The spread of ideas, customs, and technologies from one people to another.
Culture Clash
Is experienced when an individual experiences conflict between the beliefs, values and expectations of their primary culture and a new culture in which they must function.
Abandoning normal restraints to the power of the group, doing together what we would not do alone
Prosocial Behavior
Positive, constructive, helpful behavior. The opposite of antisocial behavior
Pluralistic Ignorance
A false impression of what most other people are thinking or feeling, or how they are responding
Self-Fulfilling Prophecy
Is a prediction that directly or indirectly causes itself to become true, by the very terms of the prophecy itself, due to positive feedback between belief and behavior.
Ascribed Status
Social position a person receives at birth or involuntarily later in life
Split Brain
A condition in which the two hemispheres of the brain are isolated by cutting the connecting fibers (mainly those of the corpus callosum) between them. Research states that the left hemisphere is responsible for spoken language.
Sensitive Development Period
Critical Period in development is a period of time which an organism typically needs to be exposed to a particular stimulus in order for proper development to occur.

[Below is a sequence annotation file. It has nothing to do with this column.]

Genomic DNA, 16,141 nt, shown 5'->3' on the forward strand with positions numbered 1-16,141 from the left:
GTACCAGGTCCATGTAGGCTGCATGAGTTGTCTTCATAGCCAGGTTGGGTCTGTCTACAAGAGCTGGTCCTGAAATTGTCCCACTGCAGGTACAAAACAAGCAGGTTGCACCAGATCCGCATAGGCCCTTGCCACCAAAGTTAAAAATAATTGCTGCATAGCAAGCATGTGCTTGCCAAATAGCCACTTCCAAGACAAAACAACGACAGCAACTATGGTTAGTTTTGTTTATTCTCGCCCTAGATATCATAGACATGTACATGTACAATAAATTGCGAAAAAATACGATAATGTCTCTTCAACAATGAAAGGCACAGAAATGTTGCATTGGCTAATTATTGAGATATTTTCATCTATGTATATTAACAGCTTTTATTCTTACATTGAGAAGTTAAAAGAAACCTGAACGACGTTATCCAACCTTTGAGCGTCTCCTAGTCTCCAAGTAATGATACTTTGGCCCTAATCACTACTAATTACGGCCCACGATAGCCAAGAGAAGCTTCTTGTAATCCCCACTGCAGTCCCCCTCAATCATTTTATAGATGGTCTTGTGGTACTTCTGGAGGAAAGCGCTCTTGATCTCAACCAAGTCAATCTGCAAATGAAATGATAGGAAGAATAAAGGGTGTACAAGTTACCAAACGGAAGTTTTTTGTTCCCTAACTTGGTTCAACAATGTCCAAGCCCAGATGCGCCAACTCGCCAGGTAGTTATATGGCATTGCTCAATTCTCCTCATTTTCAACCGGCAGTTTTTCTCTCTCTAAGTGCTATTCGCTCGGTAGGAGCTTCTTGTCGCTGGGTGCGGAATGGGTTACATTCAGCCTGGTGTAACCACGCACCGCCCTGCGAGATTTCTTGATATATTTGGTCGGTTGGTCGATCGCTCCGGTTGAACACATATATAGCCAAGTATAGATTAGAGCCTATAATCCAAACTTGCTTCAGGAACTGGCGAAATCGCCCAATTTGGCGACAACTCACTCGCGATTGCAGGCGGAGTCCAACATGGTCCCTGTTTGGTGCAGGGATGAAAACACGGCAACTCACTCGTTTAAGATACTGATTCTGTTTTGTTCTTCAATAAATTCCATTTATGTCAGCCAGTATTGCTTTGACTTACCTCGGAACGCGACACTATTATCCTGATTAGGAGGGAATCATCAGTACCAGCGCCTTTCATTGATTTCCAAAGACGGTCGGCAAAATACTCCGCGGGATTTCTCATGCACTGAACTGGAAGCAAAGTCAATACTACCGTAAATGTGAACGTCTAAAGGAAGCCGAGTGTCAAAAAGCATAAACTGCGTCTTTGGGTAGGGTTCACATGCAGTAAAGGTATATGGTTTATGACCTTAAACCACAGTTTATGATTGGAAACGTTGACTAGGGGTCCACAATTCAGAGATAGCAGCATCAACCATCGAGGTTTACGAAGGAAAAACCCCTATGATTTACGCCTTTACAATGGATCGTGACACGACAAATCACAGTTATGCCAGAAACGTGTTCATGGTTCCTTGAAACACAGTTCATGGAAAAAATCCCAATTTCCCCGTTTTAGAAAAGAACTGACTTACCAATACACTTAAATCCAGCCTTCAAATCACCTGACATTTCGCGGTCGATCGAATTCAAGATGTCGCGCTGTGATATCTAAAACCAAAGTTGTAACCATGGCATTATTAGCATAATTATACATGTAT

Correlational Research
A research strategy that identifies the relationships between two or more variables in order to describe how these variables change together. One advantage is that it helps psychologists make predictions.
Negative Reinforcement
Increasing the strength of a given response by removing or preventing a painful stimulus when the response occurs. This technique is used to increase the frequency of behavior.
A general accommodation to unchanging environmental conditions, decreasing responsiveness with repeated stimulation.
An event that decreases the behavior that it follows.
Serial-Position Effect
A term coined by Hermann Ebbinghaus, refers to the finding that recall accuracy varies as a function of an item's position within a study list. When asked to recall a list of items in any order (free recall), people tend to begin recall with the end of the list, recalling those items best (the recency effect). Among earlier list items, the first few items are recalled more frequently than the middle items (the primacy effect).